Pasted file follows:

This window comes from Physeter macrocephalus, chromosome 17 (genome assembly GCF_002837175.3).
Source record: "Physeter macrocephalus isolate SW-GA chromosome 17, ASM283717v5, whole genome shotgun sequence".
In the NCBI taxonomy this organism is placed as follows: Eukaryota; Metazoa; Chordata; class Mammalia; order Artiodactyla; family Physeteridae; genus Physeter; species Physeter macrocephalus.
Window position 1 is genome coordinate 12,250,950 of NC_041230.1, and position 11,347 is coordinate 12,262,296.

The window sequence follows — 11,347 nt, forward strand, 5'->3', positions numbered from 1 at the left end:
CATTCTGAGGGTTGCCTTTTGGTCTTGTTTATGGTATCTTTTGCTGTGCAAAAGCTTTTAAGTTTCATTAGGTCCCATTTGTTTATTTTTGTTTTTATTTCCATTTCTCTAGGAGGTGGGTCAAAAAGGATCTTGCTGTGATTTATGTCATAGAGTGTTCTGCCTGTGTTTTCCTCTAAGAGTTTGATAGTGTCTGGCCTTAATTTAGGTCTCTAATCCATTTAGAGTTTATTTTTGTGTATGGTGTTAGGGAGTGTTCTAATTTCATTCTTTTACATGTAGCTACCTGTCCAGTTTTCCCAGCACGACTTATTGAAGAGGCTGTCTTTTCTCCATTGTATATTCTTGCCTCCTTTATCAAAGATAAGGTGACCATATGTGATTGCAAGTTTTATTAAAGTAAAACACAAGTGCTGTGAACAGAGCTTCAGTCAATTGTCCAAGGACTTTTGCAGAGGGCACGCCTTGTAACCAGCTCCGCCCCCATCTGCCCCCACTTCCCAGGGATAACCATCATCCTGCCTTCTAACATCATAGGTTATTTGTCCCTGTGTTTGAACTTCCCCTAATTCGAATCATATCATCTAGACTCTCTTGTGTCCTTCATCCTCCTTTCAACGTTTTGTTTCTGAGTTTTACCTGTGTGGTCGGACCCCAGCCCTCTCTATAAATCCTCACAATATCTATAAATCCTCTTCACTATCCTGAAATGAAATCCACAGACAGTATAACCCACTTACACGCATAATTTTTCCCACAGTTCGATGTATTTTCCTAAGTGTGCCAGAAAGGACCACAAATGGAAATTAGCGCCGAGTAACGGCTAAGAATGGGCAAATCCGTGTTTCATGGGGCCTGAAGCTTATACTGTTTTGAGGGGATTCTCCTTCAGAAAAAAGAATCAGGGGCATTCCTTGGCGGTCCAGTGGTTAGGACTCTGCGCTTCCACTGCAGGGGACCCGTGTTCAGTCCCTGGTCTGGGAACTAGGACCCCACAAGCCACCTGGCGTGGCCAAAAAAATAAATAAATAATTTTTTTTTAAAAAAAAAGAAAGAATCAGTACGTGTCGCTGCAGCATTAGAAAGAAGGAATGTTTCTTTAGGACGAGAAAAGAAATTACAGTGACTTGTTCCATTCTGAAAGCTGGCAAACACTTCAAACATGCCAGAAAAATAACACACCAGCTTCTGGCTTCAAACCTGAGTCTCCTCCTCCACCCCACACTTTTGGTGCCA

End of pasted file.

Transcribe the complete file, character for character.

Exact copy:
This window comes from Physeter macrocephalus, chromosome 17 (genome assembly GCF_002837175.3).
Source record: "Physeter macrocephalus isolate SW-GA chromosome 17, ASM283717v5, whole genome shotgun sequence".
In the NCBI taxonomy this organism is placed as follows: Eukaryota; Metazoa; Chordata; class Mammalia; order Artiodactyla; family Physeteridae; genus Physeter; species Physeter macrocephalus.
Window position 1 is genome coordinate 12,250,950 of NC_041230.1, and position 11,347 is coordinate 12,262,296.

The window sequence follows — 11,347 nt, forward strand, 5'->3', positions numbered from 1 at the left end:
CATTCTGAGGGTTGCCTTTTGGTCTTGTTTATGGTATCTTTTGCTGTGCAAAAGCTTTTAAGTTTCATTAGGTCCCATTTGTTTATTTTTGTTTTTATTTCCATTTCTCTAGGAGGTGGGTCAAAAAGGATCTTGCTGTGATTTATGTCATAGAGTGTTCTGCCTGTGTTTTCCTCTAAGAGTTTGATAGTGTCTGGCCTTAATTTAGGTCTCTAATCCATTTAGAGTTTATTTTTGTGTATGGTGTTAGGGAGTGTTCTAATTTCATTCTTTTACATGTAGCTACCTGTCCAGTTTTCCCAGCACGACTTATTGAAGAGGCTGTCTTTTCTCCATTGTATATTCTTGCCTCCTTTATCAAAGATAAGGTGACCATATGTGATTGCAAGTTTTATTAAAGTAAAACACAAGTGCTGTGAACAGAGCTTCAGTCAATTGTCCAAGGACTTTTGCAGAGGGCACGCCTTGTAACCAGCTCCGCCCCCATCTGCCCCCACTTCCCAGGGATAACCATCATCCTGCCTTCTAACATCATAGGTTATTTGTCCCTGTGTTTGAACTTCCCCTAATTCGAATCATATCATCTAGACTCTCTTGTGTCCTTCATCCTCCTTTCAACGTTTTGTTTCTGAGTTTTACCTGTGTGGTCGGACCCCAGCCCTCTCTATAAATCCTCACAATATCTATAAATCCTCTTCACTATCCTGAAATGAAATCCACAGACAGTATAACCCACTTACACGCATAATTTTTCCCACAGTTCGATGTATTTTCCTAAGTGTGCCAGAAAGGACCACAAATGGAAATTAGCGCCGAGTAACGGCTAAGAATGGGCAAATCCGTGTTTCATGGGGCCTGAAGCTTATACTGTTTTGAGGGGATTCTCCTTCAGAAAAAAGAATCAGGGGCATTCCTTGGCGGTCCAGTGGTTAGGACTCTGCGCTTCCACTGCAGGGGACCCGTGTTCAGTCCCTGGTCTGGGAACTAGGACCCCACAAGCCACCTGGCGTGGCCAAAAAAATAAATAAATAATTTTTTTTTAAAAAAAAAGAAAGAATCAGTACGTGTCGCTGCAGCATTAGAAAGAAGGAATGTTTCTTTAGGACGAGAAAAGAAATTACAGTGACTTGTTCCATTCTGAAAGCTGGCAAACACTTCAAACATGCCAGAAAAATAACACACCAGCTTCTGGCTTCAAACCTGAGTCTCCTCCTCCACCCCACACTTTTGGTGCCA